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California and the West

Death of 15-Year-Old Fuels Concern Over 'Energy Pills'

Health: Food supplement is not regulated as a drug despite its chemical similarity to methamphetamine.

April 16, 1998|STEVE CHAWKINS and DAWN HOBBS | SPECIAL TO THE TIMES

FILLMORE — When Rosanna Porras took the energy booster called Ripped Fuel before her soccer practice last week, she was ingesting pills whose key ingredient is described by one drug expert as "an atom away" from illegal methamphetamine.

Rosanna, a 15-year-old class president at Fillmore High School, collapsed during the practice and died three days later.

Her family and doctors are blaming the pills and lax government regulation. Meanwhile, some health professionals contend that the tragedy underscores the risks that can lurk in voguish, attractively packaged natural remedies.

Ephedrine, the main component of Ripped Fuel, is a close chemical cousin of the stimulant methamphetamine and has been used to add bulk to cocaine for sale on the street. Hundreds of small meth labs in Southern California have used the ephedrine found in over-the-counter cold and allergy medications as a raw material, according to police.

"Methamphetamine is basically just ephedrine minus an oxygen atom," said Jackie Long, a special agent for the California Department of Justice. Of 946 labs raided last year, 75% procured their ephedrine at a local drugstore, he said.

For the Record
Los Angeles Times Friday April 17, 1998 Home Edition Part A Page 3 Metro Desk 2 inches; 46 words Type of Material: Correction
'Energy pills'--A story in Thursday's Times on the death of a Fillmore girl overstated the amount of the substance ephedrine found in the herbal supplement Ripped Fuel. Two tablets contain 20 milligrams of ephedra alkaloids, compared with the 60 milligrams of pseudoephedrine hydrochloride found in two capsules of Sudafed.

The problem has become so widespread that Chino and San Bernardino County have limited the amount of certain cold medicines that can be purchased at one time. Riverside, Orange County and San Diego counties are considering similar measures. "We've also been working with some of the large retailers," said Sharon Carter, a spokeswoman for the Drug Enforcement Agency. "If someone is buying up cases of the stuff, we get a heads-up that there's something going on here more than your average household cold."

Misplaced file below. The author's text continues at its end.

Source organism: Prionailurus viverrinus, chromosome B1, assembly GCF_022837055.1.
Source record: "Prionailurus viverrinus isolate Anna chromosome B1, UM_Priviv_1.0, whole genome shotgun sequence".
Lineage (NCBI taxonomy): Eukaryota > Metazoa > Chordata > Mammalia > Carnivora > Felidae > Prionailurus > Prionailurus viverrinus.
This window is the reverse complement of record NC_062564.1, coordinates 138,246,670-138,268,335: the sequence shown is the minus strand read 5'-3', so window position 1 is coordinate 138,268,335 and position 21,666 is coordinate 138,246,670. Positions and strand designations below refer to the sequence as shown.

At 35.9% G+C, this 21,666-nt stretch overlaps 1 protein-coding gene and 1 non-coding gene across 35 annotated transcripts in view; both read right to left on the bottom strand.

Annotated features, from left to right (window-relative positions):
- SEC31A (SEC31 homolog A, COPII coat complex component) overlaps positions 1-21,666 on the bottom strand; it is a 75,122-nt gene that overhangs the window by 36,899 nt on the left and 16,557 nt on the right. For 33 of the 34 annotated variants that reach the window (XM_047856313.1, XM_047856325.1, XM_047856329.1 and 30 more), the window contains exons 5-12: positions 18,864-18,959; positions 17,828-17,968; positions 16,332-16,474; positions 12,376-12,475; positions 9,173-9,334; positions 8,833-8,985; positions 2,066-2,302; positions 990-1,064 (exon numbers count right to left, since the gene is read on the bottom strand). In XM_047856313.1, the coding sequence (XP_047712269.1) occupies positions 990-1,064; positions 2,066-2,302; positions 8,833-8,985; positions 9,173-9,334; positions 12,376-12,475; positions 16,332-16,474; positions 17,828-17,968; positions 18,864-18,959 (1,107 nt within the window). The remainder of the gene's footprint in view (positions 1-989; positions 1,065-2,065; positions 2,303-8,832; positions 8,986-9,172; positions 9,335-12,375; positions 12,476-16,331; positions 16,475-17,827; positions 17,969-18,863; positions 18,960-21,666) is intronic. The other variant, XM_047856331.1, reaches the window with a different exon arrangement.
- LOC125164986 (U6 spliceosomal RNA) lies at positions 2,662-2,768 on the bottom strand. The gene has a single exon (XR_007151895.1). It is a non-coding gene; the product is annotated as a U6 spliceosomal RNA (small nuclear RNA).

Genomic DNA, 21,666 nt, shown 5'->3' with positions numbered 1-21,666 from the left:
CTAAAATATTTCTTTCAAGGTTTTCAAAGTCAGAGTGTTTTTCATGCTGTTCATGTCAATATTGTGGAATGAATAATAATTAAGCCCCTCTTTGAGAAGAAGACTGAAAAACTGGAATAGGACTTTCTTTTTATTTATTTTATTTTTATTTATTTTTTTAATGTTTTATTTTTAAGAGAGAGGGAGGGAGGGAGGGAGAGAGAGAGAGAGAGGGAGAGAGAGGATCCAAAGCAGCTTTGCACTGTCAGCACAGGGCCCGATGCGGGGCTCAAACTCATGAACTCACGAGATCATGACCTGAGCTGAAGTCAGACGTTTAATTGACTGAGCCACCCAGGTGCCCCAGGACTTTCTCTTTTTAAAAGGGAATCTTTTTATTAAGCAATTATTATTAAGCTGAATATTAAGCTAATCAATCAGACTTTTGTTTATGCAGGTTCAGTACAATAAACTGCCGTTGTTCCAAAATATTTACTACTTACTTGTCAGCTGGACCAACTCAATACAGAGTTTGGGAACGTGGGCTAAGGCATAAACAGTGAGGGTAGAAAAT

Yet Rosanna, a well-liked girl who was active in school sports, never took drugs, friends and family members said.

And, in fact, Ripped Fuel is not regulated as a drug. Despite their potent contents--a recommended two-pill dose carries five times more ephedrine than Sudafed--the pills are marketed as food supplements, to the dismay of some health educators.

"It's a dangerous substance and shouldn't be sold over the counter," said William G. Jarvis, a Loma Linda Medical School professor of education who also directs the National Council Against Health Fraud.

Smaller doses of ephedrine have a legitimate use in cold medications, Jarvis acknowledged. But he said overdoses can lead to extremely high blood pressure, heart attacks, seizures and strokes--all dangers when young people try to boost athletic performance or go after ephedrine-induced highs with products such as Herbal Ecstasy.

Ripped Fuel is made from an herb the Chinese call ma huang, known here as ephedra. It has been used for thousands of years to treat allergies and asthma and is also used in diet pills. In the 1970s, its stimulating qualities drew interest from young people searching for a new thrill.

"You could see ads for ephedra in the counterculture newspapers," Jarvis said. "What were street drugs 20 years ago are on the shelves of the health food stores today."

An official from the U.S. Food and Drug Administration went to the Porras house Tuesday to pick up Rosanna's medical records. The agency has received more than 800 reports of adverse health reactions to products containing ephedrine and has proposed new regulations to limit the ephedrine content of dietary supplement products.

Under a 1994 law, the agency must prove dietary supplements are harmful before it can regulate them.

Officials of Twinlab Inc., the Ronkonkoma, N.Y., company that makes Ripped Fuel, declined to comment Tuesday, saying that medical tests to determine the cause of Rosanna's death have not been completed.

The girl's father, Henry Porras, vowed to take the company to court if the tests indicate the pills were at fault.

"They really need to have a feeling for who their customer is and for the kids out there taking their stuff," Porras said. "They need to make sure what they're selling is safe. If we could get them to that point, then my daughter's death, I think I could live with the pain," he said, weeping.

Rosanna was rushed to Santa Paula Memorial Hospital after she collapsed April 6. On April 8, she was taken to Cottage Memorial Hospital in Santa Barbara, where she was pronounced brain-dead. She did not regain consciousness after her collapse.

Larry Gillespie, a deputy coroner in Santa Barbara County, said he suspects her death is linked to the pills.

"I think there is a connection," he said. "There seems to be a connection between ephedrine and sudden cardiac death, but we have just not substantiated it from a medical, legal perspective."

Studies of Rosanna's heart tissue should be completed this week and toxicological tests by the end of next week. Dr. Robert Dekkers pumped Rosanna's stomach when she arrived at the emergency room in Santa Paula. If no underlying health problems are found by the coroner, Dekkers also believes the pills might be implicated.

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